While the end of the school year can be a tricky time to keep students engaged, teacher Charles Coleman developed a fun and productive project to drive learning. A combination of technology and personal choice led to high student engagement even as the school year came to an end.
Education That Makes a Difference
As a ninth-grade math teacher at Palmer Secondary School in British Columbia, Canada, Coleman was looking for a project that would help students to review their math skills through practical application. To engage students at the end of the school year, though, would require more than just a textbook exercise.
“I feel that it’s important to give students an opportunity to work with systems that may provide them an edge in the job market.”
To meet this goal, Coleman searched online for tools that might suit his purpose. With a background in computer science and some experience with online surveys, he started searching for a user-friendly online survey tool that students could use to conduct research and practice their statistics skills. Considering that one-third of students in the class spoke English as a second language, the chosen platform needed to be intuitive without too much explanation required.
Feedback That Counts
First, he built a quick sample survey to collect feedback about the school cafe — a clear model that demonstrated the basics of data collection. With the limited amount of time available to conduct the entire project, the survey template provided a good foundation to get students started. Each project needed to include at least six questions, and students could choose their own topics and branding.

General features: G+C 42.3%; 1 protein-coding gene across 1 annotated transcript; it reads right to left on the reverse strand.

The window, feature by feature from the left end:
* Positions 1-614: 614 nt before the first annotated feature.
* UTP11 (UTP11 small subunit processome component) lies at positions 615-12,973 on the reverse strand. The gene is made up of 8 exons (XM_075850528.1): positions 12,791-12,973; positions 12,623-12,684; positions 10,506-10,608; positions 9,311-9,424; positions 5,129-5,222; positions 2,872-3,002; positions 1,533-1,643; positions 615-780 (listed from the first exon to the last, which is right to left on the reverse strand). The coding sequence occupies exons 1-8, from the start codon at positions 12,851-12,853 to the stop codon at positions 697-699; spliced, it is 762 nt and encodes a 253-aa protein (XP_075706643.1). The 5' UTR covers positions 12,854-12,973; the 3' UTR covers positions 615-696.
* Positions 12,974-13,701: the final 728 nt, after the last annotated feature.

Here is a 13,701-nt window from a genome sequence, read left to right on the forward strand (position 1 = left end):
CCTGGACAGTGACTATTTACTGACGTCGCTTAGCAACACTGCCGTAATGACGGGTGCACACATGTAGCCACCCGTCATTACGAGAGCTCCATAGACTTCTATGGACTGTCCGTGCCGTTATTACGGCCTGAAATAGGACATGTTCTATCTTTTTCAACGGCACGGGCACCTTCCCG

Next, students created and conducted their surveys. “They came up with some interesting stuff,” said Coleman. Shoes, fashion, sports teams, video games, and favorite bands were popular topics. Most students shared their surveys through multi-use links to collect as many responses as possible, although some used offline options as a more accessible accommodation.
Finally, when the results were in, students created their own graphs and charts to demonstrate their findings. The only drawback, Coleman noted, was that they didn’t have enough time to gather sufficient “real data” and ended up completing their own surveys a few extra times for “dummy data”. As a result, the reports might have been a bit artificial, but the calculations were real enough to allow plenty of practice.
Reflections on Learning
Despite the shortened project window and the late point in the year when the project was carried out, the work got done. Said Coleman, “They did complete the task, they were engaged, and they all turned it in.” Describing the students as “media savvy” (“They just click away until they get what they want!”) he was both pleased and surprised at their capabilities.
“It’s important for students to understand statistics, and how they’re created,” said Coleman. For students to be successful now and in the future, they also need to be engaged and motivated, and this creative project helped to build the right connections for success.
Many thanks to Charles Coleman for sharing his story! Have a SoGoStory you’d like to share? Let’s connect!